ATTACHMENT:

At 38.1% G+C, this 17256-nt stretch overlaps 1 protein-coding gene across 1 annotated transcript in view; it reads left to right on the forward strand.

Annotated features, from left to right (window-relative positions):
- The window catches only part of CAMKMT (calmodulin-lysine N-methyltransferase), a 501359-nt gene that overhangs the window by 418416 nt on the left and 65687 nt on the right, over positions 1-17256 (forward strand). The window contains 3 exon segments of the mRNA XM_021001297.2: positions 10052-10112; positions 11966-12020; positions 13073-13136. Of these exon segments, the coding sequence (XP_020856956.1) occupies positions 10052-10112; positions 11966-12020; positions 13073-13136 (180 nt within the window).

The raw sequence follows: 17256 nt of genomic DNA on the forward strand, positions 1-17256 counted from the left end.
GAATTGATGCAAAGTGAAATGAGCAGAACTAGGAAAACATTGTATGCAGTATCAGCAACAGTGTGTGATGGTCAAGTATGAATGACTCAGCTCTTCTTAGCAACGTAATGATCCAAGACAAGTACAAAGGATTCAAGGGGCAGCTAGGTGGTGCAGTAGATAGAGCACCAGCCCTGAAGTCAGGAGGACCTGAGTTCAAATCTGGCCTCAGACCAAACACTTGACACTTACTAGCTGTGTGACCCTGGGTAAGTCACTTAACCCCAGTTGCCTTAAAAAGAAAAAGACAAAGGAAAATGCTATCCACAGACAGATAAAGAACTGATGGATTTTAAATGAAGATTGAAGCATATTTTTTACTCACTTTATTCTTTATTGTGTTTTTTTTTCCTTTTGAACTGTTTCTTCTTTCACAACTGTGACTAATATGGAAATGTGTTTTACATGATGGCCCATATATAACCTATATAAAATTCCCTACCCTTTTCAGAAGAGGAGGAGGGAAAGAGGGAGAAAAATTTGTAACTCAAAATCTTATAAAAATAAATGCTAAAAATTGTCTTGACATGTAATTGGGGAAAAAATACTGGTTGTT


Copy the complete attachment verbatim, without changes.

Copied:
At 38.1% G+C, this 17256-nt stretch overlaps 1 protein-coding gene across 1 annotated transcript in view; it reads left to right on the forward strand.

Annotated features, from left to right (window-relative positions):
- The window catches only part of CAMKMT (calmodulin-lysine N-methyltransferase), a 501359-nt gene that overhangs the window by 418416 nt on the left and 65687 nt on the right, over positions 1-17256 (forward strand). The window contains 3 exon segments of the mRNA XM_021001297.2: positions 10052-10112; positions 11966-12020; positions 13073-13136. Of these exon segments, the coding sequence (XP_020856956.1) occupies positions 10052-10112; positions 11966-12020; positions 13073-13136 (180 nt within the window).

The raw sequence follows: 17256 nt of genomic DNA on the forward strand, positions 1-17256 counted from the left end.
GAATTGATGCAAAGTGAAATGAGCAGAACTAGGAAAACATTGTATGCAGTATCAGCAACAGTGTGTGATGGTCAAGTATGAATGACTCAGCTCTTCTTAGCAACGTAATGATCCAAGACAAGTACAAAGGATTCAAGGGGCAGCTAGGTGGTGCAGTAGATAGAGCACCAGCCCTGAAGTCAGGAGGACCTGAGTTCAAATCTGGCCTCAGACCAAACACTTGACACTTACTAGCTGTGTGACCCTGGGTAAGTCACTTAACCCCAGTTGCCTTAAAAAGAAAAAGACAAAGGAAAATGCTATCCACAGACAGATAAAGAACTGATGGATTTTAAATGAAGATTGAAGCATATTTTTTACTCACTTTATTCTTTATTGTGTTTTTTTTTCCTTTTGAACTGTTTCTTCTTTCACAACTGTGACTAATATGGAAATGTGTTTTACATGATGGCCCATATATAACCTATATAAAATTCCCTACCCTTTTCAGAAGAGGAGGAGGGAAAGAGGGAGAAAAATTTGTAACTCAAAATCTTATAAAAATAAATGCTAAAAATTGTCTTGACATGTAATTGGGGAAAAAATACTGGTTGTT